This commonly involves wrapping brown paper around the pipes and fixing them with tape, and covering over doors, windows and porch roofs with paper.
If the bagging cement wash mix gets onto these surfaces and dries, it can be sometimes impossible to remove. Also if you try and clean wet bagging off UPVC, the sand in the mixture may scratch plastic doors and windows so be warned!
Then get your brush and start applying the bagging, from the top of the wall, downwards, but if you are inexperienced, try it on a small part at ground level first, however once it dries, dont go over it again or you will flatten out the wall surface and the brick profile you are trying to achieve will disappear.
Remember to regularly check the consistency of the mix as over time it will thicken, so from time to add, add a but more water and stir it before continuing. If you let the mixture thicken, not only is it harder to apply, but it will start making brush lines on the bricks, which when hardened, will be extremely difficult to cover up.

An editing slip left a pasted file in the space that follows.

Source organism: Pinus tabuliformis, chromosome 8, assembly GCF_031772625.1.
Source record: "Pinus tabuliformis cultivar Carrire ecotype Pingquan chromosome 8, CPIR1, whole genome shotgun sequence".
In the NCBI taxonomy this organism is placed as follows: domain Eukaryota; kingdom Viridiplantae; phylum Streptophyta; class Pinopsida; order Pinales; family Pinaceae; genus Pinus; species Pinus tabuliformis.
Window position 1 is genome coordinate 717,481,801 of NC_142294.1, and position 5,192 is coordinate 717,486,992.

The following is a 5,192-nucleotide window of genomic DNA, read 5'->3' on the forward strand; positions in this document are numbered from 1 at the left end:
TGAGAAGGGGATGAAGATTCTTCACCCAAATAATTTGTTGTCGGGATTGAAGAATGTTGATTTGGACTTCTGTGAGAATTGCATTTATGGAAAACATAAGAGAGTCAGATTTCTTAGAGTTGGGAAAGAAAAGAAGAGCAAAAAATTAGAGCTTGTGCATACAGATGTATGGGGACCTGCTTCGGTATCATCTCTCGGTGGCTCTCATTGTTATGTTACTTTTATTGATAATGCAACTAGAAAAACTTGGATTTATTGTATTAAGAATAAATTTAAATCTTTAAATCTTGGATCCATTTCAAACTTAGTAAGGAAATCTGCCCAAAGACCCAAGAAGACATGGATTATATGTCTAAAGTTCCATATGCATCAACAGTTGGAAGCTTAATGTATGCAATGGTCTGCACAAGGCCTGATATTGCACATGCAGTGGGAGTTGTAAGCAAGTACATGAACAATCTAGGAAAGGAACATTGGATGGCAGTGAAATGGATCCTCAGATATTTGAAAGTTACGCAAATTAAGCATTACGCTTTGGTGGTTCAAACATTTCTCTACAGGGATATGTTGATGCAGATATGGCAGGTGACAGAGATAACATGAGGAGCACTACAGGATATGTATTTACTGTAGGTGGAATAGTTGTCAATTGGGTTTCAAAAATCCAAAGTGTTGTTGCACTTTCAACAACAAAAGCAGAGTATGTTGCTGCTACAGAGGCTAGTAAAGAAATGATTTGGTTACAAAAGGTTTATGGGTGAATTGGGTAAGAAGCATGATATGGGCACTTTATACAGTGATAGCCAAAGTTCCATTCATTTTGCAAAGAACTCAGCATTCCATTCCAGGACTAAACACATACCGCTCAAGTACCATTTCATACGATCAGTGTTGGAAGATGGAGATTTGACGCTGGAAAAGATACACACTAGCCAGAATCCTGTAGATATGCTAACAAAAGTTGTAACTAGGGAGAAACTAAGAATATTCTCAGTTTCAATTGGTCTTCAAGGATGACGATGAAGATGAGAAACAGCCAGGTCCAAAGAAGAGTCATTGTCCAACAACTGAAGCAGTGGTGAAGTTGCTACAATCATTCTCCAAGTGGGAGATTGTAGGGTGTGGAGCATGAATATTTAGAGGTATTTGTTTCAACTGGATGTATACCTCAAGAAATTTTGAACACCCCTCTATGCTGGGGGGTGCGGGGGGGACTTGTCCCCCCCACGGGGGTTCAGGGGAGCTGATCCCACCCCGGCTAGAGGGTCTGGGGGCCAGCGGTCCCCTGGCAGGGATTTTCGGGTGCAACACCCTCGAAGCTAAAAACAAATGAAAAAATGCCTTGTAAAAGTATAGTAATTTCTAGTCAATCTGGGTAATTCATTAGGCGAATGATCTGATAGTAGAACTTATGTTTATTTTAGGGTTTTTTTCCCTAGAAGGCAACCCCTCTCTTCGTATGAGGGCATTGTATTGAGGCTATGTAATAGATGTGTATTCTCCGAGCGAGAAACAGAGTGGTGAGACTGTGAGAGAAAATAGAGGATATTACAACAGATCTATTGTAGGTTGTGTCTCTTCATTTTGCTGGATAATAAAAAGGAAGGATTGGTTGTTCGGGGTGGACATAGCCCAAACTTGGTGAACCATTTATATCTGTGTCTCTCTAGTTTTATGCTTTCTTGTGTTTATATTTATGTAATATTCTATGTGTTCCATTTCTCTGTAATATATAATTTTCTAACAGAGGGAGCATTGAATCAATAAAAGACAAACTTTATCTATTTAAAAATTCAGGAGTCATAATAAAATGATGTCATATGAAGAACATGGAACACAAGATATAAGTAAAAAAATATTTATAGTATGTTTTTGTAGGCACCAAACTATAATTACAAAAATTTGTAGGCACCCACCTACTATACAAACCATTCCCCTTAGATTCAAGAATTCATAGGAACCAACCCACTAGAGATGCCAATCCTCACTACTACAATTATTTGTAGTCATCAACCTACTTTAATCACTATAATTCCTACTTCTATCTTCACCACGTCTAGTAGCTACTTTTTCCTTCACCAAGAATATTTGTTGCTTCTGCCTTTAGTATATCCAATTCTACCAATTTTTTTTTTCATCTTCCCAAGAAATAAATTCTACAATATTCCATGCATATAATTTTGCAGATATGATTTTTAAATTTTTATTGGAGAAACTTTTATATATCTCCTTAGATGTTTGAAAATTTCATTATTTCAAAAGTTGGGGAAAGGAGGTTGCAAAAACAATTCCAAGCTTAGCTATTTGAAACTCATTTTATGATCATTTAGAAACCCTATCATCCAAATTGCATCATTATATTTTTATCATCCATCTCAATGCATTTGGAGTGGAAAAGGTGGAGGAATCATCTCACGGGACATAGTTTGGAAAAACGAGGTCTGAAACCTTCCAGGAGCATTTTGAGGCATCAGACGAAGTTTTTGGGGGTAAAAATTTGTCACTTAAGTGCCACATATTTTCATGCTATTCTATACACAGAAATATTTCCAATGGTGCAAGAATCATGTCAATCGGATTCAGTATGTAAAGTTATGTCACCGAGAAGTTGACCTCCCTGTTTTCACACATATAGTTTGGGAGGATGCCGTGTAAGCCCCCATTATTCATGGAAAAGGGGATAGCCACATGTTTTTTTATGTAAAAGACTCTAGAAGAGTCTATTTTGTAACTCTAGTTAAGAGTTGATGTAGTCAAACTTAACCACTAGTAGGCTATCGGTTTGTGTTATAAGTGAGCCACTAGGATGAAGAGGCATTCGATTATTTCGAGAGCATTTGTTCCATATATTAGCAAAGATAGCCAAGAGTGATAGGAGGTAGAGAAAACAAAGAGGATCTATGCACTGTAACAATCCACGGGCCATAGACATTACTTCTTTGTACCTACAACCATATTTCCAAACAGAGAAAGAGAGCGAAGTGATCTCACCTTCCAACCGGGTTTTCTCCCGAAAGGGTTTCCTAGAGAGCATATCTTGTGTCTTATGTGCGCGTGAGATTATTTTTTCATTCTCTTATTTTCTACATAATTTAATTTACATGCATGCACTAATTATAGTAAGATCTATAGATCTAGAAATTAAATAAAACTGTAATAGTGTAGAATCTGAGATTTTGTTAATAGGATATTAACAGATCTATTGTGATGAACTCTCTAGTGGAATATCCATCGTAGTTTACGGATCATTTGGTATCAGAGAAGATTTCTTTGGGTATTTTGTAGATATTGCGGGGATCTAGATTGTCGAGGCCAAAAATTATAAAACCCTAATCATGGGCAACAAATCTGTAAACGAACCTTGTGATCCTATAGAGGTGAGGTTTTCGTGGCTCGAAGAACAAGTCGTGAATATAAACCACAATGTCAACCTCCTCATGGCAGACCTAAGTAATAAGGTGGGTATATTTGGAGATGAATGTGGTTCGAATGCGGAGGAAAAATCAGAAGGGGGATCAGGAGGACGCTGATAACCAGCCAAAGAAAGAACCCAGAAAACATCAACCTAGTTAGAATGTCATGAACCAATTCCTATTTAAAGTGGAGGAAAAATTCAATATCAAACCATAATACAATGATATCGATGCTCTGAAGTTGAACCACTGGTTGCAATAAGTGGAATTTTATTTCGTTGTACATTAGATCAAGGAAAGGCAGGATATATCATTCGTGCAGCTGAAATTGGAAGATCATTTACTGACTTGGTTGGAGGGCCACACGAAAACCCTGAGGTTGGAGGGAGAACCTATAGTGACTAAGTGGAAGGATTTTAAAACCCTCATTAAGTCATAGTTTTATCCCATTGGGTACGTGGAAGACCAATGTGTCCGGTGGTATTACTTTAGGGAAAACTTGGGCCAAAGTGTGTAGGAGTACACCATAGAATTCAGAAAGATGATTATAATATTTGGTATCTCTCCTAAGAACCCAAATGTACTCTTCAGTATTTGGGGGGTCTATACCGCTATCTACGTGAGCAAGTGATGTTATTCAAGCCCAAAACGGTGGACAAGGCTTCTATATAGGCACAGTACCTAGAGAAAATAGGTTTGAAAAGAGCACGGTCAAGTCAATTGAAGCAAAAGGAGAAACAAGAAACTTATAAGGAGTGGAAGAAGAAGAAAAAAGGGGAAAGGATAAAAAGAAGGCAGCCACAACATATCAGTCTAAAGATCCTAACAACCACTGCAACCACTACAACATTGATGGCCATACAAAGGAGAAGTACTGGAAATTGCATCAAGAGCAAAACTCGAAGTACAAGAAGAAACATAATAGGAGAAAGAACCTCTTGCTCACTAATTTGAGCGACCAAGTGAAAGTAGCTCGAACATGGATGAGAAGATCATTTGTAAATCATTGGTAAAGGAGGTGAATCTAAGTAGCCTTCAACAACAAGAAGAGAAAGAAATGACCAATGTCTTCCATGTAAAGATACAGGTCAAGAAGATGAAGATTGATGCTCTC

As the mixture is applied to the wall, it will fill in any gaps in the pointing, and also any pits or small holes in the brick itself. Once the whole wall is finished, it should look a cement colour, but you can still see the bricks underneath.
After the wall is painted, or after it has an application of a spray applied exterior coating, it will have a nice and clean finish across the whole elevation.
Remember again, this is to be done after all missing bricks have been repaired, and it is not suitable to fill large pointing gaps, they may have to be done using the method we talked about earlier, with mortar and a trowel, although this can sometimes be done after the bagging process as the mixture itself would have made a good key for the mortar repairs to be carried out to the exterior wall surface.